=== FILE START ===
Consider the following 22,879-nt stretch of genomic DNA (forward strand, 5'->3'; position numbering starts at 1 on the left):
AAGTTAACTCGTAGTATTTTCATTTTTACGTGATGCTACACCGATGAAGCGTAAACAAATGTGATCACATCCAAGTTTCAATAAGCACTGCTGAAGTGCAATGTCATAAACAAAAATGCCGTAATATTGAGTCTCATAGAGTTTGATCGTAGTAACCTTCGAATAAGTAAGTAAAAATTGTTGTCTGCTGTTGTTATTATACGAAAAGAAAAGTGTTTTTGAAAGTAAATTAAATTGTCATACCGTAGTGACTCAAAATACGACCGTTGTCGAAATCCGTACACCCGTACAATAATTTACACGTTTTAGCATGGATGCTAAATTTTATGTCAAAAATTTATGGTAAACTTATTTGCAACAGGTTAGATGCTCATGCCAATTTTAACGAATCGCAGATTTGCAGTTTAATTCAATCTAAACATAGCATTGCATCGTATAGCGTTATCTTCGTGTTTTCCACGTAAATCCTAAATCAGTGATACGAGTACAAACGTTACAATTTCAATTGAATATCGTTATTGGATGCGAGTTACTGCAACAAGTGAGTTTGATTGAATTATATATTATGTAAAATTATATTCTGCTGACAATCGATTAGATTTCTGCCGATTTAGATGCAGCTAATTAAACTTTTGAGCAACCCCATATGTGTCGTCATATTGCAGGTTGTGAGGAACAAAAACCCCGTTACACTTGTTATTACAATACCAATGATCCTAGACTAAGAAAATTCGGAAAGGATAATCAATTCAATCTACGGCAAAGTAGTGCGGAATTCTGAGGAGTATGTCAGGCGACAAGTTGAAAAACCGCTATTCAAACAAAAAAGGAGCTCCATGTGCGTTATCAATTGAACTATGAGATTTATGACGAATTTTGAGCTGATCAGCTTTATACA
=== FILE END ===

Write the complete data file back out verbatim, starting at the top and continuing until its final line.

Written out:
Consider the following 22,879-nt stretch of genomic DNA (forward strand, 5'->3'; position numbering starts at 1 on the left):
AAGTTAACTCGTAGTATTTTCATTTTTACGTGATGCTACACCGATGAAGCGTAAACAAATGTGATCACATCCAAGTTTCAATAAGCACTGCTGAAGTGCAATGTCATAAACAAAAATGCCGTAATATTGAGTCTCATAGAGTTTGATCGTAGTAACCTTCGAATAAGTAAGTAAAAATTGTTGTCTGCTGTTGTTATTATACGAAAAGAAAAGTGTTTTTGAAAGTAAATTAAATTGTCATACCGTAGTGACTCAAAATACGACCGTTGTCGAAATCCGTACACCCGTACAATAATTTACACGTTTTAGCATGGATGCTAAATTTTATGTCAAAAATTTATGGTAAACTTATTTGCAACAGGTTAGATGCTCATGCCAATTTTAACGAATCGCAGATTTGCAGTTTAATTCAATCTAAACATAGCATTGCATCGTATAGCGTTATCTTCGTGTTTTCCACGTAAATCCTAAATCAGTGATACGAGTACAAACGTTACAATTTCAATTGAATATCGTTATTGGATGCGAGTTACTGCAACAAGTGAGTTTGATTGAATTATATATTATGTAAAATTATATTCTGCTGACAATCGATTAGATTTCTGCCGATTTAGATGCAGCTAATTAAACTTTTGAGCAACCCCATATGTGTCGTCATATTGCAGGTTGTGAGGAACAAAAACCCCGTTACACTTGTTATTACAATACCAATGATCCTAGACTAAGAAAATTCGGAAAGGATAATCAATTCAATCTACGGCAAAGTAGTGCGGAATTCTGAGGAGTATGTCAGGCGACAAGTTGAAAAACCGCTATTCAAACAAAAAAGGAGCTCCATGTGCGTTATCAATTGAACTATGAGATTTATGACGAATTTTGAGCTGATCAGCTTTATACA